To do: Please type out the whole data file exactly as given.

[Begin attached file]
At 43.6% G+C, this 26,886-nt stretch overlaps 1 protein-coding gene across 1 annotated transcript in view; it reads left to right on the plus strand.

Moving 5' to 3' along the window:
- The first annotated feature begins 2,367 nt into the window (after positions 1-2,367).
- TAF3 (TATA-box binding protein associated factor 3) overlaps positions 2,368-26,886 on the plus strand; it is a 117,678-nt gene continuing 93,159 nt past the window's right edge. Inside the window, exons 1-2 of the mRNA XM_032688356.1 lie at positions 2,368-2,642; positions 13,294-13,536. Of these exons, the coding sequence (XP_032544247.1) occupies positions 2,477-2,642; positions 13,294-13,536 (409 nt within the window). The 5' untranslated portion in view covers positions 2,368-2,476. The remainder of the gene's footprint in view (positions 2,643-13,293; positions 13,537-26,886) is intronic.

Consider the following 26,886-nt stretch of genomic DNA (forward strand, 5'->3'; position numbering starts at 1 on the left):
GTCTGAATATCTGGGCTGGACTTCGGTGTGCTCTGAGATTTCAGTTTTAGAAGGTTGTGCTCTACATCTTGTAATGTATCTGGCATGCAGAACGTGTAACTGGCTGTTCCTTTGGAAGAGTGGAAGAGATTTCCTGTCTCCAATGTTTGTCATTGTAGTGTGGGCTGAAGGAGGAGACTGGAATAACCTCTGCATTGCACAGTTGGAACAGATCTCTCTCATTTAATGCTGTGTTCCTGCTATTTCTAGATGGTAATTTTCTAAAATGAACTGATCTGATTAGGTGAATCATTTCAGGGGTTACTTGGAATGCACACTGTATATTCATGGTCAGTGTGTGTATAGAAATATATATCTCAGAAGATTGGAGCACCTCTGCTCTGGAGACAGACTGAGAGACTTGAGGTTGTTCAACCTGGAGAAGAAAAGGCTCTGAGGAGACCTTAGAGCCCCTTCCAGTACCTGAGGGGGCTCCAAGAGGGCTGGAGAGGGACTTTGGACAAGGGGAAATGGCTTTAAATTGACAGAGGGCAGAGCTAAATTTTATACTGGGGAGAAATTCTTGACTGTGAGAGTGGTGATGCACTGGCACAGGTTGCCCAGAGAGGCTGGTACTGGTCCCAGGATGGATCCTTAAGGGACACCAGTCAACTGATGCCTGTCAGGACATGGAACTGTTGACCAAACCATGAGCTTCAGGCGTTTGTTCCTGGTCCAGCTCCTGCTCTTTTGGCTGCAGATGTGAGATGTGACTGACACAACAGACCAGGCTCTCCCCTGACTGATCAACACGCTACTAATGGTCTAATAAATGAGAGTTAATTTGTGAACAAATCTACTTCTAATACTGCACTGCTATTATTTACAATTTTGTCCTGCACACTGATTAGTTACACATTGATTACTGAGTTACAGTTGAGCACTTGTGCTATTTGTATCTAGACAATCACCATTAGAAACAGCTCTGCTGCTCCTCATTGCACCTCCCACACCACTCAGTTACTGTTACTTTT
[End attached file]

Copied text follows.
At 43.6% G+C, this 26,886-nt stretch overlaps 1 protein-coding gene across 1 annotated transcript in view; it reads left to right on the plus strand.

Moving 5' to 3' along the window:
- The first annotated feature begins 2,367 nt into the window (after positions 1-2,367).
- TAF3 (TATA-box binding protein associated factor 3) overlaps positions 2,368-26,886 on the plus strand; it is a 117,678-nt gene continuing 93,159 nt past the window's right edge. Inside the window, exons 1-2 of the mRNA XM_032688356.1 lie at positions 2,368-2,642; positions 13,294-13,536. Of these exons, the coding sequence (XP_032544247.1) occupies positions 2,477-2,642; positions 13,294-13,536 (409 nt within the window). The 5' untranslated portion in view covers positions 2,368-2,476. The remainder of the gene's footprint in view (positions 2,643-13,293; positions 13,537-26,886) is intronic.

Consider the following 26,886-nt stretch of genomic DNA (forward strand, 5'->3'; position numbering starts at 1 on the left):
GTCTGAATATCTGGGCTGGACTTCGGTGTGCTCTGAGATTTCAGTTTTAGAAGGTTGTGCTCTACATCTTGTAATGTATCTGGCATGCAGAACGTGTAACTGGCTGTTCCTTTGGAAGAGTGGAAGAGATTTCCTGTCTCCAATGTTTGTCATTGTAGTGTGGGCTGAAGGAGGAGACTGGAATAACCTCTGCATTGCACAGTTGGAACAGATCTCTCTCATTTAATGCTGTGTTCCTGCTATTTCTAGATGGTAATTTTCTAAAATGAACTGATCTGATTAGGTGAATCATTTCAGGGGTTACTTGGAATGCACACTGTATATTCATGGTCAGTGTGTGTATAGAAATATATATCTCAGAAGATTGGAGCACCTCTGCTCTGGAGACAGACTGAGAGACTTGAGGTTGTTCAACCTGGAGAAGAAAAGGCTCTGAGGAGACCTTAGAGCCCCTTCCAGTACCTGAGGGGGCTCCAAGAGGGCTGGAGAGGGACTTTGGACAAGGGGAAATGGCTTTAAATTGACAGAGGGCAGAGCTAAATTTTATACTGGGGAGAAATTCTTGACTGTGAGAGTGGTGATGCACTGGCACAGGTTGCCCAGAGAGGCTGGTACTGGTCCCAGGATGGATCCTTAAGGGACACCAGTCAACTGATGCCTGTCAGGACATGGAACTGTTGACCAAACCATGAGCTTCAGGCGTTTGTTCCTGGTCCAGCTCCTGCTCTTTTGGCTGCAGATGTGAGATGTGACTGACACAACAGACCAGGCTCTCCCCTGACTGATCAACACGCTACTAATGGTCTAATAAATGAGAGTTAATTTGTGAACAAATCTACTTCTAATACTGCACTGCTATTATTTACAATTTTGTCCTGCACACTGATTAGTTACACATTGATTACTGAGTTACAGTTGAGCACTTGTGCTATTTGTATCTAGACAATCACCATTAGAAACAGCTCTGCTGCTCCTCATTGCACCTCCCACACCACTCAGTTACTGTTACTTTT